If you lived through the sixties you’ll recognise it all.

In the UK:

In the USA:

Poetry – Jimi – A poem for might have been and still might be.

Poetry – Jimi – A poem for might have been and still might be.

Jimi

After all these years all you need to write is Jimi. Everyone knows who you mean. There is only one Jimi. He was not only the epitome of a guitarist, a showman and performer but an icon of an age, a symbol of all that a generation stood for and the idealism that changed the world.

When one thinks of Jimi standing there in his outrageous costumes you knew he was not dressing up for the show, he was expressing himself as an individual. He was blowing away the cobwebs from a dull and dreary post-war existence; he was drawing a line in the sand between the establishment (and the generation who chose routine, boredom, profit and war over fun, harmony, and meaning) and a new idea, a new approach, a new attitude – that we could live in peace, equality and freedom with purpose.

When I think of Jimi I think of helicopters in Vietnam, Agent Orange and machine guns, peace riots on the streets and phalanxes of State Troopers shooting at kids. I think of that young girl running down the street and enveloped by napalm. And I think of the friendship in the parks and gigs where everyone shared what they had and laughed, black with white, male with female and all together.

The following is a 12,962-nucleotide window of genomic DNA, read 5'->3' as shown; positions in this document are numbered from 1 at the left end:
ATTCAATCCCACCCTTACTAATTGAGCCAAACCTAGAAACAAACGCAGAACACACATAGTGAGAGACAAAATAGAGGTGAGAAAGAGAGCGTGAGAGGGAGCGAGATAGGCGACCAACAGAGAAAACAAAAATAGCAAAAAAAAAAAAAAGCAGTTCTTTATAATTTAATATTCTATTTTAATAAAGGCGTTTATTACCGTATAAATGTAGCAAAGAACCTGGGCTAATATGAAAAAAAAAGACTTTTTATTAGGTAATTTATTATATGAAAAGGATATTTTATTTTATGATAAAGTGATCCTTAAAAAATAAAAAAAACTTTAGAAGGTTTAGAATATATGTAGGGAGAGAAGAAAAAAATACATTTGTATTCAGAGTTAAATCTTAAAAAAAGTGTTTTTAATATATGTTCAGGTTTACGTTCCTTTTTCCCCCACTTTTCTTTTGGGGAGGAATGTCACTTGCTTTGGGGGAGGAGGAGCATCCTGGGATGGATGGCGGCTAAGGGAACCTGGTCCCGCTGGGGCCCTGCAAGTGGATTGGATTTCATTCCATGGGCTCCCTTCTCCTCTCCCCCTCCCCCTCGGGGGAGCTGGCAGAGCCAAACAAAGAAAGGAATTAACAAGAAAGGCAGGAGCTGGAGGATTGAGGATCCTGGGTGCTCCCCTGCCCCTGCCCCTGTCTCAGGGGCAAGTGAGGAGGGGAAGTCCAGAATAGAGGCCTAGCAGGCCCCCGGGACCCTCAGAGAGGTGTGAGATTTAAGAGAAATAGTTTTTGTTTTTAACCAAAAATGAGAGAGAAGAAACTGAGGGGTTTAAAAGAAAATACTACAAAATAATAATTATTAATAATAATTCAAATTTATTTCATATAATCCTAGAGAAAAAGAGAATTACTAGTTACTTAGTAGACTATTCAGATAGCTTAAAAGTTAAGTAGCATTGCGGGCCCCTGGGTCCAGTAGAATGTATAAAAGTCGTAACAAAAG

I only managed to see Jimi play three times for some ridiculous reason. I think we thought that it would go on forever and he would always be there. He wasn’t and nothing ever does – not even the bad stuff. But Jimi playing was a highlight of my life and will always be right up there with the best – and not just musically. He represented something greater than music.